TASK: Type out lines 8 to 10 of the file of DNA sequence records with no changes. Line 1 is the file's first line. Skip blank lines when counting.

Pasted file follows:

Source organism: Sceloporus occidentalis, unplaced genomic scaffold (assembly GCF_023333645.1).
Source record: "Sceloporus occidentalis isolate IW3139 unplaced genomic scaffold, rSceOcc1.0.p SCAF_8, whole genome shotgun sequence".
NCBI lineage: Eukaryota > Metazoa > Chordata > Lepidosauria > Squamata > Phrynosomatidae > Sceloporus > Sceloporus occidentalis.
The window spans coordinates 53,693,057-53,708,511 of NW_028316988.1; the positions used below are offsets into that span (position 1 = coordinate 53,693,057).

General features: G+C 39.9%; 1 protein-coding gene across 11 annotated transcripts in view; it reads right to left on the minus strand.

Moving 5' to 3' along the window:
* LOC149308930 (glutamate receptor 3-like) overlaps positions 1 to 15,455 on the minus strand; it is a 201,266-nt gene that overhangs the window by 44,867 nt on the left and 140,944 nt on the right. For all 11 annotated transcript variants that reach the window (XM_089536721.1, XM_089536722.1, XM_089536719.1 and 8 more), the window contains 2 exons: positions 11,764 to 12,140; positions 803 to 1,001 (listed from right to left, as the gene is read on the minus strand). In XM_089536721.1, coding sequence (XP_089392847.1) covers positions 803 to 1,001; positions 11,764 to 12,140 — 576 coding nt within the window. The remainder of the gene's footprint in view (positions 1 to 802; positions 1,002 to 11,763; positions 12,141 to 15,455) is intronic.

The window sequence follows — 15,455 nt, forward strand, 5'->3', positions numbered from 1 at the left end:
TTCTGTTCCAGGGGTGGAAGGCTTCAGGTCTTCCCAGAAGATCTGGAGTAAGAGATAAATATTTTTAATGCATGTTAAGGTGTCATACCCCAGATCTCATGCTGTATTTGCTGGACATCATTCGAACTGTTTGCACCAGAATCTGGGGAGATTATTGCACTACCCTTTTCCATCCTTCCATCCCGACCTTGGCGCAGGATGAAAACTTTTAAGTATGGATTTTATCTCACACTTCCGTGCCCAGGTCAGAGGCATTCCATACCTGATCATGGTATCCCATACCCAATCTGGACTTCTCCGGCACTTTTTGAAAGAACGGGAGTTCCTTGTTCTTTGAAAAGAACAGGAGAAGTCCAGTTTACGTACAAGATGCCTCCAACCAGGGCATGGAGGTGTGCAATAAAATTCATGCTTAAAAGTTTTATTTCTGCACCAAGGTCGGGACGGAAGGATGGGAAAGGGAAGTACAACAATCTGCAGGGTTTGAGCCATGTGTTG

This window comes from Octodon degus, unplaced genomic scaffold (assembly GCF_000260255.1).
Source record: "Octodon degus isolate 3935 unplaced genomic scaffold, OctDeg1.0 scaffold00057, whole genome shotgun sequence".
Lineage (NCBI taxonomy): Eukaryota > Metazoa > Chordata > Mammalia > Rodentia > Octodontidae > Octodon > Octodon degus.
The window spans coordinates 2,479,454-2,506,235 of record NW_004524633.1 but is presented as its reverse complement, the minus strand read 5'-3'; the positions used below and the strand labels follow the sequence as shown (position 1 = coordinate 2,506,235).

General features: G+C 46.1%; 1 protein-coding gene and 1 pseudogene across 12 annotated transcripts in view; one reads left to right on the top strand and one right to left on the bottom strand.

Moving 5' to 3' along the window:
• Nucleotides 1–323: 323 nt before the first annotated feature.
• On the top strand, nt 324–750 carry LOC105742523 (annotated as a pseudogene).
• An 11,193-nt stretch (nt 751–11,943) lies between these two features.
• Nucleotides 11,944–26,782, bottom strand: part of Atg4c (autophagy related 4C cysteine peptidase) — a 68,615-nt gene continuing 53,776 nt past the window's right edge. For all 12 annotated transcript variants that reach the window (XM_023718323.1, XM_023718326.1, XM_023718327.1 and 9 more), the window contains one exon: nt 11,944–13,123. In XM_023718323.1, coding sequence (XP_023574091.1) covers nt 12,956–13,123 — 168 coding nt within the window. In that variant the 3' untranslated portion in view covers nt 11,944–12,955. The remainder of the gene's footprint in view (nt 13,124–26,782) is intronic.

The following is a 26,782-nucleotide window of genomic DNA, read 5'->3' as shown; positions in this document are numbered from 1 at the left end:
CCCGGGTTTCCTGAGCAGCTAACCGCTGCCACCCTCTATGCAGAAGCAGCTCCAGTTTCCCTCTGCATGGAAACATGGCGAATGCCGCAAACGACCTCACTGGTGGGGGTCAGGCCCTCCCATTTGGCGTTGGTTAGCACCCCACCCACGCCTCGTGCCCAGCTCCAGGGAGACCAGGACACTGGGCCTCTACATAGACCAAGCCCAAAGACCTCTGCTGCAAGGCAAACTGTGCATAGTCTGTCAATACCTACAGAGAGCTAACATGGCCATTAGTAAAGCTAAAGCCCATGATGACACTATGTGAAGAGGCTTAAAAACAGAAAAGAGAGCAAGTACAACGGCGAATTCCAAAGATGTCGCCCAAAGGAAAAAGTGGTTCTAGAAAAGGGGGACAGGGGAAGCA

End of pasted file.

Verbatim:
The window sequence follows — 15,455 nt, forward strand, 5'->3', positions numbered from 1 at the left end:
TTCTGTTCCAGGGGTGGAAGGCTTCAGGTCTTCCCAGAAGATCTGGAGTAAGAGATAAATATTTTTAATGCATGTTAAGGTGTCATACCCCAGATCTCATGCTGTATTTGCTGGACATCATTCGAACTGTTTGCACCAGAATCTGGGGAGATTATTGCACTACCCTTTTCCATCCTTCCATCCCGACCTTGGCGCAGGATGAAAACTTTTAAGTATGGATTTTATCTCACACTTCCGTGCCCAGGTCAGAGGCATTCCATACCTGATCATGGTATCCCATACCCAATCTGGACTTCTCCGGCACTTTTTGAAAGAACGGGAGTTCCTTGTTCTTTGAAAAGAACAGGAGAAGTCCAGTTTACGTACAAGATGCCTCCAACCAGGGCATGGAGGTGTGCAATAAAATTCATGCTTAAAAGTTTTATTTCTGCACCAAGGTCGGGACGGAAGGATGGGAAAGGGAAGTACAACAATCTGCAGGGTTTGAGCCATGTGTTG

This window comes from Octodon degus, unplaced genomic scaffold (assembly GCF_000260255.1).